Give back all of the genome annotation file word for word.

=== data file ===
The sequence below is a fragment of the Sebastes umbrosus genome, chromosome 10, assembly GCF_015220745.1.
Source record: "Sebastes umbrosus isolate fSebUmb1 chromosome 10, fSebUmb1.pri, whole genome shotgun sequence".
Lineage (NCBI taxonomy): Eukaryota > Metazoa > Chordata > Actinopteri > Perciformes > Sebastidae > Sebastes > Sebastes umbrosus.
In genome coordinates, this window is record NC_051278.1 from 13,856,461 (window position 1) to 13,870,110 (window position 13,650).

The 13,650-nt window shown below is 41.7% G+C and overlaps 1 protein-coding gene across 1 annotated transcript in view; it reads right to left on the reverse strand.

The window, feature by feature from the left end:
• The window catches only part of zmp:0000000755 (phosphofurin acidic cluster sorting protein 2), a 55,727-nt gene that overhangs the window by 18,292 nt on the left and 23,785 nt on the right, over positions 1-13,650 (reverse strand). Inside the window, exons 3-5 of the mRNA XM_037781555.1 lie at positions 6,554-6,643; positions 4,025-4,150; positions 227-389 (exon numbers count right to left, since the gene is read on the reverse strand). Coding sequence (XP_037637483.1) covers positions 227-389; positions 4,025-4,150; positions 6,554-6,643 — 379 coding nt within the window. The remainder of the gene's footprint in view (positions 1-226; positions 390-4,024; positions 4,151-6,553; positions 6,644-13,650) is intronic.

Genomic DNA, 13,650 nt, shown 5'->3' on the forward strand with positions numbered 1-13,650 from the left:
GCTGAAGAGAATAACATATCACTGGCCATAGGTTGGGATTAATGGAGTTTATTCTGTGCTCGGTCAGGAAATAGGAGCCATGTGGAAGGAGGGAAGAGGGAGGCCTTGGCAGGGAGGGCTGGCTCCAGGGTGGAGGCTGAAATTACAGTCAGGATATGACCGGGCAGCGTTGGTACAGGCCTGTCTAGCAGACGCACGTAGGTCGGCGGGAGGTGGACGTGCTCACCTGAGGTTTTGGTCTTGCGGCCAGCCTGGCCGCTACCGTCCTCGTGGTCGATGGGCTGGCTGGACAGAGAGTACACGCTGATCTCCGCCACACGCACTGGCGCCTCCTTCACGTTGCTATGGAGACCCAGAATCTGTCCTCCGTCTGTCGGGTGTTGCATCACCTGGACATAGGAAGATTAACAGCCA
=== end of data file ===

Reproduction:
The sequence below is a fragment of the Sebastes umbrosus genome, chromosome 10, assembly GCF_015220745.1.
Source record: "Sebastes umbrosus isolate fSebUmb1 chromosome 10, fSebUmb1.pri, whole genome shotgun sequence".
Lineage (NCBI taxonomy): Eukaryota > Metazoa > Chordata > Actinopteri > Perciformes > Sebastidae > Sebastes > Sebastes umbrosus.
In genome coordinates, this window is record NC_051278.1 from 13,856,461 (window position 1) to 13,870,110 (window position 13,650).

The 13,650-nt window shown below is 41.7% G+C and overlaps 1 protein-coding gene across 1 annotated transcript in view; it reads right to left on the reverse strand.

The window, feature by feature from the left end:
• The window catches only part of zmp:0000000755 (phosphofurin acidic cluster sorting protein 2), a 55,727-nt gene that overhangs the window by 18,292 nt on the left and 23,785 nt on the right, over positions 1-13,650 (reverse strand). Inside the window, exons 3-5 of the mRNA XM_037781555.1 lie at positions 6,554-6,643; positions 4,025-4,150; positions 227-389 (exon numbers count right to left, since the gene is read on the reverse strand). Coding sequence (XP_037637483.1) covers positions 227-389; positions 4,025-4,150; positions 6,554-6,643 — 379 coding nt within the window. The remainder of the gene's footprint in view (positions 1-226; positions 390-4,024; positions 4,151-6,553; positions 6,644-13,650) is intronic.

Genomic DNA, 13,650 nt, shown 5'->3' on the forward strand with positions numbered 1-13,650 from the left:
GCTGAAGAGAATAACATATCACTGGCCATAGGTTGGGATTAATGGAGTTTATTCTGTGCTCGGTCAGGAAATAGGAGCCATGTGGAAGGAGGGAAGAGGGAGGCCTTGGCAGGGAGGGCTGGCTCCAGGGTGGAGGCTGAAATTACAGTCAGGATATGACCGGGCAGCGTTGGTACAGGCCTGTCTAGCAGACGCACGTAGGTCGGCGGGAGGTGGACGTGCTCACCTGAGGTTTTGGTCTTGCGGCCAGCCTGGCCGCTACCGTCCTCGTGGTCGATGGGCTGGCTGGACAGAGAGTACACGCTGATCTCCGCCACACGCACTGGCGCCTCCTTCACGTTGCTATGGAGACCCAGAATCTGTCCTCCGTCTGTCGGGTGTTGCATCACCTGGACATAGGAAGATTAACAGCCA